Thursday, October 20, 2005


While our country focuses on the war abroad, many of our soldiers fight personal battles here at home—or more accurately, can’t fight. They are losing their families and getting little help from an administration that claims to “support the troops” while doing nothing to protect the parental rights of the fathers it sent into combat.

All the services are facing a severe drop in recruitment, and additional recruiters, stepped-up advertising, and bigger bonuses have not reversed the trend. The media points to the war itself, but the shortfall also coincides with a dramatic rise in military divorces, which the Army reports have nearly doubled since 2001. “We’ve seen nothing like this before,” says Col. Glen Bloomstrom, a chaplain who oversees family-support programs. “It indicates the amount of stress on couples, on families, as the Army conducts the global war on terrorism.” It indicates much more than stress. “There most certainly is a relationship between current recruiting problems and an increase in military divorces,” says Capt. Gene Thomas Gomulka, a retired Navy chaplain and writer on military marriage.

Muffled by feminist orthodoxy, the Army and media are not disclosing the facts behind these divorces or publicizing the threat they pose to preparedness. The important points are these: the divorces are almost all initiated by wives, the servicemen usually lose their children—which for many is their main incentive for serving their country—and finally, they often become liable to criminal prosecution for child support that is impossible for them to pay.

Laws protecting active-duty servicemen against legal actions are ignored by family courts. Deployed servicemen have virtually no protection against unilaterally initiated divorce proceedings that permanently separate them from their children without any show of wrongdoing. Child kidnapping laws likewise do not protect them from having their children relocated, even to foreign countries, while they cannot be present to defend their parental rights. When they return, they have no necessary right to see their children—and can be arrested for trying to do so—who often join the ranks of the permanently fatherless.

The Lansing State Journal recently reported on Joe McNeilly, a National Guardsman who “would still have his son if he hadn’t been deployed,” according to Maj. Dawn Dancer, public-affairs officer for the Michigan National Guard. Invoking the correct legal buzzwords, the mother and her lawyer claimed he lost custody not because of his deployment but because of his “parenting skills.” Yet his parenting skills were clearly defined in terms of his deployment. The court attested that it stripped him of custody because his wife was the “day-to-day caretaker and decision maker in the child’s life” while McNeilly was deployed. His alleged parental deficiencies also proceeded apparently from his duties as a soldier. “My client is making sure to turn off the TV when the news reports deaths in Iraq,” the mother’s lawyer said, “and (McNeilly) was engaging in behaviors that brought fear.” In other words, he was fighting a war

Even more astounding, vicariously divorced servicemen can be criminally prosecuted for child-support arrearages that are almost impossible not to accrue while they are on duty. Reservists are hit particularly hard because their child-support burdens are based on their civilian pay and do not decrease when their income decreases. Because reservists are often mobilized with little notice, few get modifications before they leave, and modifications are almost never granted anyway. They cannot get relief when they return because federal law prohibits retroactive reductions for any reason. Once arrearages reach $5,000, the soldier becomes a felon and subject to imprisonment.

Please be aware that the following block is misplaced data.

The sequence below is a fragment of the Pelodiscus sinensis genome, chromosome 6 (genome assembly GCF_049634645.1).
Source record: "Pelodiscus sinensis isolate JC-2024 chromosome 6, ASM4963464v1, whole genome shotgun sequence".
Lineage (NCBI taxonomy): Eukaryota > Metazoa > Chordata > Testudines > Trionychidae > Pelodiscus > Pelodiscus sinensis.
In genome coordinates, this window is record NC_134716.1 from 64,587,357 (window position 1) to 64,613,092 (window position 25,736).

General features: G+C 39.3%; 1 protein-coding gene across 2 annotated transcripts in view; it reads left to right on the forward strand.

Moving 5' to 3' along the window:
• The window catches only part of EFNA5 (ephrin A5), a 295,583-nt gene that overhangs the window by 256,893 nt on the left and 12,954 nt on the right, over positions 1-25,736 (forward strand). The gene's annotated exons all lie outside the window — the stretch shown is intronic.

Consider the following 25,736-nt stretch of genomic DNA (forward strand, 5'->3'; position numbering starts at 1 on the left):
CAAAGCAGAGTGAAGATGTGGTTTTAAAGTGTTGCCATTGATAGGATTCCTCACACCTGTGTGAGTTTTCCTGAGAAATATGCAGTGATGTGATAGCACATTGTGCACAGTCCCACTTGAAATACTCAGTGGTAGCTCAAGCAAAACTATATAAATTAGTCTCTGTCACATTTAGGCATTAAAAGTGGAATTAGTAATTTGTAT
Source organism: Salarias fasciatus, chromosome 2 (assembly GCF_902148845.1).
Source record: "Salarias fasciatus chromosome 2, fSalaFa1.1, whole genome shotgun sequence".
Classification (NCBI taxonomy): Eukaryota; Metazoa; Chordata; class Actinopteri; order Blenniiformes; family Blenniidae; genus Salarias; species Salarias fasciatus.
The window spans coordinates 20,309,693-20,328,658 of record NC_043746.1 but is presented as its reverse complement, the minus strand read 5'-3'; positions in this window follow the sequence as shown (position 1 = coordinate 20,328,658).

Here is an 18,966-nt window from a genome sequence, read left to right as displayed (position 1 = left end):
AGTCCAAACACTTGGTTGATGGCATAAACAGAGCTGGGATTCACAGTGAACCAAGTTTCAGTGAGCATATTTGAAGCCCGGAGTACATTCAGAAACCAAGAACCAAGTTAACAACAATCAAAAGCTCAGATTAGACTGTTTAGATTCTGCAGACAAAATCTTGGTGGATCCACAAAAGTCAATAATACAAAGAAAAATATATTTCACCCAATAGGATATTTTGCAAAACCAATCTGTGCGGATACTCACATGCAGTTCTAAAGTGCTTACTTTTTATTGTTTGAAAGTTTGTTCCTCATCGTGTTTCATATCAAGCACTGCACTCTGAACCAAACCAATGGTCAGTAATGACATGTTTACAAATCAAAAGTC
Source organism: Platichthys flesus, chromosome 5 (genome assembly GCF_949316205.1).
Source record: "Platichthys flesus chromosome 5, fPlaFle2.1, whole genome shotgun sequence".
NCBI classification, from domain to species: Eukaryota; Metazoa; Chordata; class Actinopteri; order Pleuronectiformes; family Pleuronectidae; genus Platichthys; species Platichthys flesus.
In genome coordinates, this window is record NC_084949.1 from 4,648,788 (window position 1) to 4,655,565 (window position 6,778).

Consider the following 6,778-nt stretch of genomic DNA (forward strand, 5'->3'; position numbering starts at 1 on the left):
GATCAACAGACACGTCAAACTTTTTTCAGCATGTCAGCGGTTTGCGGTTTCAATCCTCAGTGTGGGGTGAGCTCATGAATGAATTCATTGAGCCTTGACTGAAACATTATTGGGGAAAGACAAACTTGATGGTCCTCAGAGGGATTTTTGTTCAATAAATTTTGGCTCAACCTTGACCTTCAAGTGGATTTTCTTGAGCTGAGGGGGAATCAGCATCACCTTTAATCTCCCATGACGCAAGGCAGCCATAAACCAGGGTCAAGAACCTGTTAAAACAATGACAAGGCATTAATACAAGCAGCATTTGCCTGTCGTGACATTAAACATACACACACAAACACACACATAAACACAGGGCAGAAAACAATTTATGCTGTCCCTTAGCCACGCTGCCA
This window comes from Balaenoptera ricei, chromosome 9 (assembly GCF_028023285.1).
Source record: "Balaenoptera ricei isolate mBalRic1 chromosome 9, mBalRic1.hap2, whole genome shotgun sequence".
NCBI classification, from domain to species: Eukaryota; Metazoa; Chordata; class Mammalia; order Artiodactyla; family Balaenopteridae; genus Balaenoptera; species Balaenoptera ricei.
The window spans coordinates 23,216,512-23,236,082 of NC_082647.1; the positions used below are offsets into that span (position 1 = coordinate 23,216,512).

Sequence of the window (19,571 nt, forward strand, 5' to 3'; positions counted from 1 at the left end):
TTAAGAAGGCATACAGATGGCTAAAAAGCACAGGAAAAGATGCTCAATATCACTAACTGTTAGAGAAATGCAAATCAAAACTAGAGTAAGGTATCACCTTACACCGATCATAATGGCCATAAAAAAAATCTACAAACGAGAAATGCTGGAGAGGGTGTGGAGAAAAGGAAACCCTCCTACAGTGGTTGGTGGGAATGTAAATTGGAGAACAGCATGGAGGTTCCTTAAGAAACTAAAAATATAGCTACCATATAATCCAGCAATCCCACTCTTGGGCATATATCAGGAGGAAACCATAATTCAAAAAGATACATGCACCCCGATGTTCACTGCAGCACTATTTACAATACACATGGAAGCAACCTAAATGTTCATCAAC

More here


The Leftist British elite hate their own working class while they jealously protect Muslims

What do you reckon the reaction would be if spy aircraft tracked the movement of suspicious-looking Muslim youths, just in case these "potential terrorists" do something illegal?

Strangely, I have not heard anybody complain about the German authorities' plan to use a squadron of Awacs, Nato's military spy planes, "to follow football fans around Germany" and spot potential hooligans during next summer's World Cup. This is the latest in an extraordinary battery of measures that governments have deployed against the minor problem of fat men misbehaving at football matches. When it comes to football hooliganism, fashionable concerns about human rights fly out of the window.

Judges and opposition politicians object loudly to the Government's draconian proposal to detain terrorism suspects for weeks without charge. Nobody seems to mind when police ask the courts to issue a football banning order taking away a British citizen's passport without charge or trial. There are more than 3,000 FBOs in force, and will be many more before next summer as a joint Home Office/police chiefs body enforces a new "zero tolerance" policy on minor offences.

When two men objected that their six-year football banning orders infringed human rights laws, the courts ruled that such "very firm measures were justified to confront the various sickening ills of football violence". It seems strange that these "very firm measures" are deemed more legitimate than draconian anti-terror laws. After all, the "various sickening ills of football violence" do not include suicide bombings.